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AbstractCancer chemotherapy targeting frequent loss of heterozygosity events is an attractive concept, since tumor cells may lack enzymatic activities present in normal constitutional cells. To find exploitable targets, we map prevalent genetic polymorphisms to protein structures and identify 45 nsSNVs (non-synonymous small nucleotide variations) near the catalytic sites of 17 enzymes frequently lost in cancer. For proof of concept, we select the gastrointestinal drug metabolic enzyme NAT2 at 8p22, which is frequently lost in colorectal cancers and has a common variant with 10-fold reduced activity. Small molecule screening results in a cytotoxic kinase inhibitor that impairs growth of cells with slow NAT2 and decreases the growth of tumors with slow NAT2 by half as compared to those with wild-type NAT2. Most of the patient-derived CRC cells expressing slow NAT2 also show sensitivity to 6-(4-aminophenyl)-N-(3,4,5-trimethoxyphenyl)pyrazin-2-amine (APA) treatment. These findings indicate that the therapeutic index of anti-cancer drugs can be altered by bystander mutations affecting drug metabolic genes.
IntroductionRecent targeted anti-cancer therapies exploit acquired genetic differences between cancer and normal cells, such as activation by mutation of a specific oncogene, inactivation by mutation of a tumor suppressor gene, or perturbation of pathways involved in the maintenance of genome integrity to achieve preferential killing of cancer cells1. Drugs targeting protein tyrosine kinases are mainstays of clinical cancer care2,3,4, and strategies addressing loss-of-function of tumor suppressor genes such as TP535,6 and RB7 are in development. Collateral lethality, exploiting vulnerabilities left in cancer cells after a passenger gene in the vicinity of a tumor suppressor is lost, has emerged as a new therapeutic avenue. The frequent 1p36 deletion in glioblastoma, entailing loss of ENO1, sensitizes tumor cells to ENO2 inhibition8. Similarly, complete losses of POLR2A, MTAP, and ME39,10,11,12, and partial losses of PSMC213, SF3B114, and MAGOH15 have been identified as potential therapeutic targets in human cancers. Targeting of the loss of heterozygosity (LOH) events occurring as cancer genomes inactivate tumor suppressor genes has been achieved by allele-specific inhibition, where variants of essential genes such as the 70-kDa subunit of replication protein A (RPA70) near TP53 are silenced using antisense oligonucleotides16. However, allele-specific LOH therapy targeting proteins tractable to inhibition by systemically administered agents has previously not been demonstrated. We here demonstrate that a recurring loss of heterozygosity event affecting a drug metabolic activity (NAT2) can increase the sensitivity to a low molecular weight cytotoxic compound.ResultsIdentification of N-acetyltransferase 2 (NAT2) as a target for allele-specific inhibitionTo identify target proteins, we mapped variants observed in the 1092 individuals in the 1000 Genomes project to functional domains and crystal structures to identify those that could alter protein structure in catalytic or substrate binding sites (Fig. 1a). The variants were first mapped to transcripts, localizing 482,280 small nucleotide variants (SNVs) to protein coding regions. Of these, 78% were likely to be present in only one population17. To enrich for prevalent targets of higher utility in LOH-directed therapies, 23,532 non-synonymous SNVs in functional protein domains with allele frequency ≥0.5% were selected. Of these, 1367 SNVs (~5.8%) mapping to 566 crystal structures had both the SNV and active or substrate binding sites defined in the structure. After visual inspection, 56 SNVs in 45 intracellular proteins resulted in amino-acid substitutions near catalytic residues or substrate binding pockets, including 36 SNVs in 26 genes with >5% heterozygosity in all 1000 Genomes populations (Supplementary Data 1). Finally, retaining only the genes with >15% LOH frequency in common human cancers18 and with a gene expression profile matching the tissues of interest, yielded 17 potential target enzymes for LOH-directed cancer therapies (Supplementary Table 1). From the putative target genes, we selected polymorphisms in NAT2, AKR7A2, and SULT1A1 for validation as these genes were known to be involved in drug metabolism and are non-essential for cell survival. Other genes with common variants were considered but not prioritized because of likely limited chemical space of substrates (HSD17B), small reduction in catalytic activity by the variant (GSTP1), unknown importance (HAAO), known substrate redundancy with related enzymes (GSTP1, SULTs), or too few LOH events in CRC (ABP1 and AKR7A). To confirm the expected prevalence of candidate SNVs and frequency of LOH events, we genotyped the selected SNVs in 74 patients with chromosomally unstable colorectal cancers (CRCs) and could detect all in heterozygous states (Supplementary Table 2). Next, tumors from heterozygous individuals were assessed for somatic LOH events. The highest frequency of allelic loss was observed for NAT2, where ~7% heterozygous for the rs1799930 polymorphism retained only one allele in their tumors because of LOH (Fig. 1b; Supplementary Table 2). We observed a similar likelihood for CRCs to lose either allele (Fig. 1b), in an LOH event detected in stage II as well as stage III and IV CRCs (Supplementary Fig. 1), in line with NAT2 being a bystander gene on 8p which is lost early in CRC development19. After genotyping, based on the frequency of the LOH events NAT2 was prioritized as a proof of concept gene over AKR7A2 and SULT1A1. The NAT2 gene encodes one of the two human N-acetyltransferases involved in xenobiotic metabolism of arylamines and hydrazine compounds. NAT2 is highly polymorphic with 108 allelic variants identified in human populations [http://nat.mbg.duth.gr/]. The SNV rs1799930 defines the NAT2*6 group of variant alleles (R197Q) with ≥10-fold reduced activity compared with wild-type NAT2, considered to encode a rapid acetylator phenotype20,21 (Fig. 1c). Whereas NAT1 is expressed in essentially all tissues, NAT2 is confined to the liver and gastrointestinal tract (GI)22,23. From the putative target proteins identified, we selected NAT2 because of its (a) known role in drug metabolism, (b) non-redundant and well defined substrate specificity, (c) GI restricted expression, (d) location on a chromosome arm frequently lost during transition from colorectal adenoma to carcinoma24, (e) 10-fold activity difference between the gene products encoded by the wild-type and a common variant allele, and (f) clinically relevant substrates as ~10 commonly used drugs are subject to NAT2 metabolism, among them the cytotoxic drug amonafide25, where rapid acetylators have ~4.5-fold higher plasma ratio of N-acetyl-amonafide to amonafide than slow acetylators leading to increased systemic toxicity26.Fig. 1: N-acetyltransferase 2 (NAT2) is a target for allele-specific inhibition.a Identification of enzymes with prevalent alternative alleles resulting in amino-acid substitution near functional sites. A series of filtering steps was applied to identify the subset of SNVs causing amino-acid substitutions near active sites in publicly available 3D protein structures. To enrich potential target proteins for LOH-based tumor targeting approaches, the candidate genes were further selected based on expression profile and the frequency of LOH in common cancer types. b Loss of heterozygosity at 8p22 can render CRCs deficient in NAT2 function. To confirm the prevalence of rs1799930 and the frequency of LOH at NAT2, genomic DNA from 74 CIN CRCs and patient-matched normal tissues was genotyped. Left, genotype distribution of normal tissues. Right, LOH events observed in the tumors of heterozygous individuals. c Structure of human NAT2 co-crystallized with the cofactor coenzyme A (light blue) (PDB: 2PFR). The side chains of the active site amino-acid residues involved in substrate transformation (Asp122, Cys68, and His107) and cofactor binding (Gly104, Thr103, Thr214, Tyr208, and Ser287) (dark blue) and the side chain of Arg197 (rs1799930, red) are shown. The figure was designed in PyMOL (v. 2.3.2). d Exploiting loss of a rapid NAT2 allele in tumor cells for anti-cancer therapy. Eligible patients are heterozygous for the slow (A, blue) and rapid (G, red) NAT2 alleles. During cancer progression, cancer cells may undergo loss of heterozygosity (LOH) and lose the rapid NAT2 allele (red). Treatment with a cytotoxic compound (triangle) that can only be processed by the rapid NAT2 enzymatic variant lost in cancer cells will result in selective tumor death.Discovery of compounds selectively toxic to slow NAT2 cellsWe reasoned that anti-cancer drugs rendered less toxic by NAT2 metabolism are also likely to exist and that CRC cells having lost a rapid NAT2 allele through LOH could be sensitized to treatment with a cytotoxic NAT2 substrate relative to other constitutional cells retaining the rapid allele (Fig. 1d). Therefore, cell systems for small molecule library screening were engineered in human CRC RKO and DLD-1 cells by transfection with NAT2 expression vectors encoding slow NAT2*6A (rs1799930) or rapid NAT2*13A (wt) alleles (Figs. 2a, b). Both cell lines are homozygous for the slow NAT2*6A allele and have low endogenous NAT2 expression. The acetylation velocities of the NAT2 substrates amonafide and procainamide were ≥8-fold higher in rapid NAT2 clones when compared with slow NAT2 in RKO (p 239 (amonafide), 326>281 (N-acetyl-amonafide), 236>163 (Procainamide), and 278>205 (N-acetyl-procainamide).Cell-based screen for cytotoxic drugs metabolized by NAT2To enrich for potential NAT2 substrates, the database of the compound collection (189,018 compounds) of CBCS (Chemical Biology Consortium Sweden) was analyzed for primary arylamines yielding 1150 compounds of which 156 were available for screening. Of the 156 compounds, 120 had shown cytotoxicity in previous cell-based screens at CBCS. In addition, 20 primary heteroarylamines that had previously shown cytotoxicity were included. In total, 176 compounds were selected based on chemical structure and their potential to impair cell growth. Each of the compounds was evaluated at three concentrations (0.5, 2, and 10 μM) using a rapid acetylator RKO clone and a vector control clone. Cells were seeded at 8000 cells per well in 96-well plates and incubated with the different compounds for 72 h. Next, cell viability was scored in an MTT assay according to the manufacturer’s protocol by addition of resazurin (Sigma-Aldrich) to each well and incubation of the plates at 37 °C. Fluorescence was read at 590 nm 2 h following the addition of resazurin using a Victor2 1420 multilabel counter (Wallac).Quantification of NAT2 catalytic activity toward APARKO and DLD-1 cells were plated at a density of 18,000 cells per well in a 96-well plate and treated with 0.1–50 µM of APA (AKos GmbH). The NAT2 catalytic activity was quenched after 30 and 60 min (0.1–1 µM APA) or after 15 and 30 min (2–50 µM APA) by addition of 99.8% methanol. APA and N-acetyl APA (NAPA, AKos GmbH) were detected by LC-MS/MS on a XEVO TQ (Waters) coupled to an Acquity UPLC (Waters) using a HSS T3 column (1.7 µm, 2 × 50 mm; Waters). The mobile phases consisted of 0.05% heptafluorobutyric acid and propionic acid (A), and 0.05% heptafluorobutyric acid and propionic acid in acetonitrile (B). The following m/z transitions were monitored: 353>323 (APA) and 395>143 (NAPA).In vitro ADME profiling of APA and NAPAMetabolic stability was assessed by incubating APA and NAPA at a final concentration of 1 μM with 0.5 mg⋅ml−1 pooled CD-1 mouse liver microsomes (XenoTech, cat. no. M1000) in 100 mM potassium phosphate buffer pH 7.4. The reaction was initiated by addition of NADPH at a final concentration of 1 mM and stopped at 0, 5, 10, 20, 40, and 60 min by transferring a 50 µl sample to 100 μl ice-cold acetonitrile. Before LC-MS/MS analysis, samples were centrifuged at 3000 × g for 20 min at 4 °C. In vitro half-life was estimated as previously described35. Bufuralol, diclofenac and midazolam were used as controls. Solubility in phosphate buffer was determined by adding 5 μl of 10 mM DMSO stock solution of the compounds to 500 μl of 100 mM potassium phosphate buffer pH 7.4. After overnight incubation of the samples at 37 °C, the samples were centrifuged at 3000 × g for 30 min at 37 °C and analyzed by LC-MS/MS. Ketoconazole and nicardipine were used as controls. Plasma protein binding was measured by incubating the compounds at a final concentration of 10 μM with pooled CD-1 mouse plasma (Innovative Research) in a Rapid Equilibrium Dialysis device (Thermo Fisher Scientific) against isotonic 67 mM phosphate buffer pH 7.4. After 4 h incubation at 37 °C, samples were 10-fold diluted in acetonitrile. Before LC-MS/MS analysis, samples were centrifuged at 3000 × g for 20 min at 4 °C. Fraction unbound in plasma was calculated as the ratio of compound concentration in the buffer sample and the plasma sample. Diclofenac and propranolol were used as controls.Binding affinities of APA and NAPA toward protein kinasesThe binding affinities of APA and NAPA were evaluated in the scanMAXsm Kinase Assay Panel (DiscoverX) at a final concentration of 10 µM. The compounds were tested for steric or allosteric binding to kinases in solution. The kinase was captured from the solution through an immobilized kinase-specific ligand and the kinase recovery was quantified. The amount of recovered kinase in the presence or absence of APA or NAPA was measured by quantitative PCR compared with the kinase capture in absence of the compound. Any compound reducing the binding affinity of a kinase to the respective immobilized ligand was scored as a potential hit, and the binding affinity of the compound toward a kinase is interpreted as the difference between the kinase recovery in the absence and presence of the compound. The inhibitory binding constants (Kd) of APA and NAPA to AURKA were evaluated in a KdELECT Kinase Assay (DiscoverX). The Kd was derived from independent duplicate of 11-point dose-response curves ranging from 0.85 nM to 50 µM for each compound. Data acquisition followed the same methodology as for the scanMAXsm Kinase Assay Panel.siRNA knockdown of DYRK1A, AURKA, and CDK7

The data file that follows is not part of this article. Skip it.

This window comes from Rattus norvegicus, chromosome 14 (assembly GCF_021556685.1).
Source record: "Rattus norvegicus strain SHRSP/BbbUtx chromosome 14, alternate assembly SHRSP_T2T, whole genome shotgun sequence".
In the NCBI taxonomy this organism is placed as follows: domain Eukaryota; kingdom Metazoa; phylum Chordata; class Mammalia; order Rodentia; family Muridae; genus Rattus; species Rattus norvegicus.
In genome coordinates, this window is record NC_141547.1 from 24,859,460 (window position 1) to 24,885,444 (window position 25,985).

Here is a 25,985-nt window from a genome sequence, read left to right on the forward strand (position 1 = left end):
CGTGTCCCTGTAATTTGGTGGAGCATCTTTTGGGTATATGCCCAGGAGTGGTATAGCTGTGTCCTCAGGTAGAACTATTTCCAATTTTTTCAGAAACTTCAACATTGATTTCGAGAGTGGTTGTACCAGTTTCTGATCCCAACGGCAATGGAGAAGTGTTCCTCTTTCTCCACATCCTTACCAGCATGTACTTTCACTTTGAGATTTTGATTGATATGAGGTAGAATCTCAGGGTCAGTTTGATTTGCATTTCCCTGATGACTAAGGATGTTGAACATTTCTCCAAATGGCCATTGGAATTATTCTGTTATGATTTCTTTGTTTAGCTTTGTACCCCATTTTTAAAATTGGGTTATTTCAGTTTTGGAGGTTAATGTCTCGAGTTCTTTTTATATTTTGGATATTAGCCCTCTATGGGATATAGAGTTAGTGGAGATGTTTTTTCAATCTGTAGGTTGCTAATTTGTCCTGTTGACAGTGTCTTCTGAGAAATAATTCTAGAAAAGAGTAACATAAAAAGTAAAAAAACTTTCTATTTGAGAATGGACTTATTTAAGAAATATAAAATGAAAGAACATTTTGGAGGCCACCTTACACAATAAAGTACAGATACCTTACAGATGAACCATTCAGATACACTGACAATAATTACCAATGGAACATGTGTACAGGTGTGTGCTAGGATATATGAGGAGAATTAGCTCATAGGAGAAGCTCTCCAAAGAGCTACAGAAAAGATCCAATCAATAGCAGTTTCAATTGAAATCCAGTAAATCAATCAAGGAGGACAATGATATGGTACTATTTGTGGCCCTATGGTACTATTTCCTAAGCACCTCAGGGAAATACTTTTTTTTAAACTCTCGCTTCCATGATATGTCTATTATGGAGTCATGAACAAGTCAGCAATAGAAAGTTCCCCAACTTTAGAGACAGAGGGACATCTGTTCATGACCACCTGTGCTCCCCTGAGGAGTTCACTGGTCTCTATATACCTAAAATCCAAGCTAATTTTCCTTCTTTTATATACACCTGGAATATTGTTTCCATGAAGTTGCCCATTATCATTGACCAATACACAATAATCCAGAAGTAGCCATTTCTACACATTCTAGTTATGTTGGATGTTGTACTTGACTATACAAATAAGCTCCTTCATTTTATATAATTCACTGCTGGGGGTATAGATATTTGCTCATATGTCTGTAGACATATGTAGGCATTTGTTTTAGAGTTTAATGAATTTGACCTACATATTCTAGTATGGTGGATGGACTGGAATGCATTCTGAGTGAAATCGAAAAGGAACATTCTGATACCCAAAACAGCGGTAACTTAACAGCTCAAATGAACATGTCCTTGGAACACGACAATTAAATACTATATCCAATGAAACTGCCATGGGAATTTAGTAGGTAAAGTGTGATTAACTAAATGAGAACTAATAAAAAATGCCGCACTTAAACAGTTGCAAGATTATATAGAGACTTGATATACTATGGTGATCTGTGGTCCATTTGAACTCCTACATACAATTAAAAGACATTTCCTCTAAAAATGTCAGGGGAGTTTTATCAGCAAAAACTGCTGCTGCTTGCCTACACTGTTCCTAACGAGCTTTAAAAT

The RKO and DLD-1 CRC cells were plated at 10,000 or 5000 cells, respectively, per well in a 96-well plate. After 16 h, the cells were exposed to serum- and antibiotics-free McCoy’s 5A medium and transfected with SMARTpool ON-TARGETplus control siRNA or siRNAs targeting DYRK1A, AURKA, or CDK7 using the DharmaFECT 2 transfection reagent (Dharmacon). After 5 h the cells were supplemented with FBS to 10% final concentration and incubated for 72 h. The cell viability was evaluated in an MTT assay as described above.siRNA knockdown of NAT2 in HCT116 cellsHCT116 (ATCC) CRC cells were plated at 4500 cells per well in a 96-well plate, let attach for 16 h and transfected with SMARTpool ON-TARGETplus control siRNA or siRNAs targeting NAT2 using the DharmaFECT 2 transfection reagent (Dharmacon) in serum- and antibiotics-free McCoy’s 5A medium. After 5 h, the cells were supplemented with FBS to 10% final concentration and incubated for 24 h. Finally, cells were treated with APA or 5-FU in different concentrations and cell viability was evaluated in an MTT assay after 68 h.RT-qPCR analysisDirect cDNA extractions were performed from cell lysates using the TaqMan® Gene Expression Cells-to-CT™ Kit (Thermo Fisher Scientific). The expression of NAT2, DYRK1A, AURKA, or CDK7 transcripts was detected by qPCR using TaqMan probes against NAT2 (Hs04194721_s1), DYRK1A (Hs00176369_m1), AURKA (Hs01582072_m1), or CDK7 (Hs00361486_m1) with ACTB (Hs01060665_g1) as an internal reference gene. The quantification was performed according to the comparative Ct (ΔΔCT) standard protocol in StepOnePlus instrument (Applied Biosciences).Validation of APA as a NAT2-specific substrateThe acetylation rate of APA (AKos GmbH), 4-aminoasylic acid (PAS) (Sigma-Aldrich) and procainamide (Sigma-Aldrich) was determined by incubation with recombinant human N-acetyltransferases 1 and 2 (Corning-Supersomes™). Briefly, triethanolamine pH 7.5 (50 mM), acetyl-CoA (0.1 mM), acetyl-d,l-carnitine (4.6 mM), EDTA (1 mM), DTT (1 mM), and carnitine acetyltransferase (0.6 U/mL) were combined with 10 µM of the substrate. After incubation at 37 °C for 5 min, the enzymatic reaction was initiated by addition of 0.005 mg/ml of the respective recombinant NAT enzyme. NAT activity was quenched by addition of 200 µl of acetonitrile to 100 µl of the incubation mix at indicated timepoints followed by centrifugation at 10,000 × g for 3 min and analysis of the supernatant. NAT2 catalytic activity toward APA and NAPA was quantified by LC-MS/MS as described above.Liposomal preparation of APAA mixture of HEPC:Chol:DSPE-PEG2000 at a molar ratio of 50:45:5 was solubilized in chloroform, dried overnight to a thin film under rotary evaporation, hydrated with 1 M sodium citrate (pH 3) and submerged into a 65 °C sonication bath to allow formation of large multilamellar vesicles. The lipid suspension was extruded 10 times through a double stack of 0.1 μm Nuclepore filters (Whatman) using a Lipex Thermobarrel Extruder (Northern Lipids). The resulting colloidal suspension of single unilamellar vesicles (SUVs) was then dialyzed against 300 mM sucrose at 4 °C. The mean size of the SUVs was determined by quasi-elastic light scattering using a Malvern Zetasizer 3000 (Malvern). APA was actively loaded into liposomes using a citrate pH gradient. To encapsulate APA, the compound was dissolved in DMSO and mixed with liposomes at a drug:lipid molar ratio of 1:3 following incubation at 65 °C for 30 min. Drug-loaded liposomes were stored at 4 °C and diluted to 8.8 mg mL−1 of APA in PBS before use. Encapsulation efficiency was 95.5% as determined by disruption of liposomes with 0.1% Triton X-100 and fluorometric measurement (excitation at 380 nm, emission at 450 nm) using a fluorescence plate reader (Tecan Infinite 200). Concentrations were derived by reference to an APA standard curve. Free APA was prepared by solubilization with HCl followed by dilution with PBS to achieve a final concentration of 8.8 mg mL−1.APA treatment of mouse xenograft modelsThe BALB/c nude mice are rapid Nat acetylators (Nat1*6, Nat2*8, and Nat3*1), and the scarcity of genetic polymorphisms in the Nat mouse genes36 supports the biological relevance of this animal model in recreating APA targeting in a NAT2-proficient organism. Mouse Nat2 and human NAT1 are orthologous and believed to share similar substrate specificity and tissue expression profiles37. All animal experiments were overseen and approved by the Institutional Animal Care and Use Committee of Temasek Life Sciences Laboratory at the National University of Singapore (#TLL-14-022). Statistical power analysis was performed to determine the minimum number of animals per experimental arm required to demonstrate a statistically significant difference in treatment outcomes. Dose escalation studies revealed 88 mg kg−1 as maximum tolerated dose of free APA. Six to eight week female NCr nude mice (In Vivos) were each injected subcutaneously with 4 × 106 RKO NAT2 slow cells in the left flank and 4 × 106 RKO NAT2 rapid cells on the right flank. The xenografts were grown for 10 days before randomization and non-blinded treatment. A minimum of eight animals were used for each experimental arm, consisting of liposomal APA (88 mg kg−1), free APA (88 mg kg−1) and control treatment (empty liposomes suspended in PBS). Tumor volumes were calculated as length × width2 × 0.5. All drug and control treatments were administered at the indicated timepoints as tail vein injections in volumes of 0.2 mL. weight loss remained